My 1st Number 8 Typhoon

 

"Typhoon Watching" is my new object of interest now. For the first time of my life, I get to "see, hear and feel" a Typhoon Number 8. One thing about typhoon – Beside the very big wind, the weather is very very unstable. The sun, rain and wind come and go in a very unpredictable manner. At one minute, you see clear sky. The next, the rain poured so heavy that you can’t see what’s opposite. The sea water turned colours – dark blue to green to grey. It is like watching Mother Nature doing her own Colours Symphony.
I am now typing this blog at home – it is Warning Sign Number 8 (so no work for the moment). My clients from Malaysia are stranded at their hotel. We called each other this morning at 8am to postpone our 11am meeting. Like myself, my Malaysian counterpart is clueless about the "whats and ifs". We are all waiting for the Typhoon to be downgraded before deciding when to meet.
The warning signs came yesterday. At 12pm, there were signboards at our lift lobby displaying "T1". When I went home last night, the signboards displayed "T3". This characters appeared on their TV (like our NS mobilisation icon). This morning at 8am, it displayed "T8" (so it means no work! ~ or it means work even later tonight!).

 

Naming a Typhoon – Fun facts:

Before 2000, most typhoons were named by those meteorlogists who identified them. Usually, they named it after their wives, girlfriends or mothers. (I guess the rough weather reminds them of their female counterparts!) Luckily for all the ladies, as of 1st Jan 2000, the members of WMO Typhoon Committee (nations and cities) contribute generic names for all the future typhoon. Through a roster-format, the meteorlogists have a standard naming guideline what to name the next typhoon. It is no longer "personal names" – you find names of flower, animals in different languages.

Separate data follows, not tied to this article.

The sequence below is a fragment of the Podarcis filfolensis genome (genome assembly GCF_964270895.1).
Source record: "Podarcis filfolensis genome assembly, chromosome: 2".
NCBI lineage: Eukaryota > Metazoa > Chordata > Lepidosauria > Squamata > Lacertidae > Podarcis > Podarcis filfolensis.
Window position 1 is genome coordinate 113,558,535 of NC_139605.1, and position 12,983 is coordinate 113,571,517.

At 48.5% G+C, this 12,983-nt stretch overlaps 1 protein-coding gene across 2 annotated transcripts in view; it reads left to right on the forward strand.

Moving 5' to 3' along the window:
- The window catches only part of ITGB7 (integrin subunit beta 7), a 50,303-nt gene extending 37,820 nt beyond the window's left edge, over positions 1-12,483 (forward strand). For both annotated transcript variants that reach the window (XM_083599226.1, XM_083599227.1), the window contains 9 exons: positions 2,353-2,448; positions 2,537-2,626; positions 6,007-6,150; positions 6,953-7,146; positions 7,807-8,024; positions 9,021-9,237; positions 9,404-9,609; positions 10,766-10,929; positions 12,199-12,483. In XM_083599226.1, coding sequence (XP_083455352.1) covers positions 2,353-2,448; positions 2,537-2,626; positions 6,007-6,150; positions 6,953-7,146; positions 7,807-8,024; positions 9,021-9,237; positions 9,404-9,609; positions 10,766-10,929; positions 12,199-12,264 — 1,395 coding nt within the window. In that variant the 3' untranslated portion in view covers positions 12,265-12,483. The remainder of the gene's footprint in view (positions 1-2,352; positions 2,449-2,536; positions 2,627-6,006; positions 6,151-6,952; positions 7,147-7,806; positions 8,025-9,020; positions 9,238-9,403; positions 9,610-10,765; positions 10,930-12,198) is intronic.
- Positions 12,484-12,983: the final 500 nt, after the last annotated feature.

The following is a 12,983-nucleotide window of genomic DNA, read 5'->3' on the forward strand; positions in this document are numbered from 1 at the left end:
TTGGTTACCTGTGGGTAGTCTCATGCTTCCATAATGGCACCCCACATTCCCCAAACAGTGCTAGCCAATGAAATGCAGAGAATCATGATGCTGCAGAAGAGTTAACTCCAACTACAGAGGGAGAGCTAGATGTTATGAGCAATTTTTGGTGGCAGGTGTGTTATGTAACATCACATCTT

If you look at the roster (for North Pacific Regions only) below, you be able to know what’s the name of the next typhoon. (So, it is Typhoon Kanmuri now).

Contributing Nation

Names

Cambodia

Damrey

Kong-rey

Nakri

Krovanh

Sarika

China

Haijui

Yutu

Fengshen

Dujuan

Haima

DPR Korea

Kirogi

Toraji

Kalmaegi

Mujigae

Meari

Hong Kong, China

Kai-Tak

Man-yi

Fung-wong

Choi-wan

Ma-on

Japan

Tembin

Usagi

Kanmuri

Koppu

Tokage

Lao PDR

Bolaven

Pabuk

Phanfone

Ketsana

Nock-ten

Macau

Sanba

Wutip

Vongfong

Parma

Muifa

Malaysia

Jelawat

Sepat

Nuri

Melor

Merbok

Micronesia

Ewinlar

Fitow

Sinlaku

Nepartak

Nanmadol

Philippines

Malaksi

Danas

Hagupit

Lupit

Talas

RO Korea

Gaemi

Nari

Jangmi

Mirinae

Noru

Thailand

Prapiroon

Wipha

Mekkhala

Nida

Kulap

U.S.A.

Maria

Francisco

Higos

Omais

Roke

Vietnam

Son-Tinh

Lekima

Bavi

Conson

Sonca

Cambodia

Bopha

Krosa

Maysak

Chanthu

Nesat

China

Wukong

Haiyan

Haishen

Dianmu

Haitang

DPR Korea

Sonamu

Podul

Noul

Mindule

Nalgae

Hong Kong, China

Shanshan

Lingling

Dolphin

Lionrock

Banyan

Japan

Yagi

Kajiki

Kujira

Kompasu

Washi

Lao PDR

Leepi

Faxai

Chan-hom

Namtheun

Pakhar

Macau

Bebinca

Peipan

Linfa

Malou

Sanvu

Malaysia

Rumbia

Tapah

Nangka

Meranti

Mawar

Micronesia

Soulik

Mitag

Soudelor

Fanapi

Guchol

Philippines

Cimaron

Hagibis

Molave

Malakas

Talim

RO Korea

Jebi

Neoguri

Goni

Megi

Doksuri

Thailand

Mankhut

Rammasun

Morakot

Chaba

Khanun

U.S.A.

Utor

Matmo

Etau

Aere

Vicete

Vietnam

Trami

Halong

Vamco

Songda

Saola

Too bad, Singapore isn’t on this list (and we know why). If we are ever on this list, you will find names like Typhoon Kiasu, Typhoon PCK, Typhoon Ah Beng, Typhoon Raffles, Typhoon LiuLian, Typhoon Ninabeh, Typhoon CheeHong, Typhoon Laksa and my favourite "Typhoon PAP".

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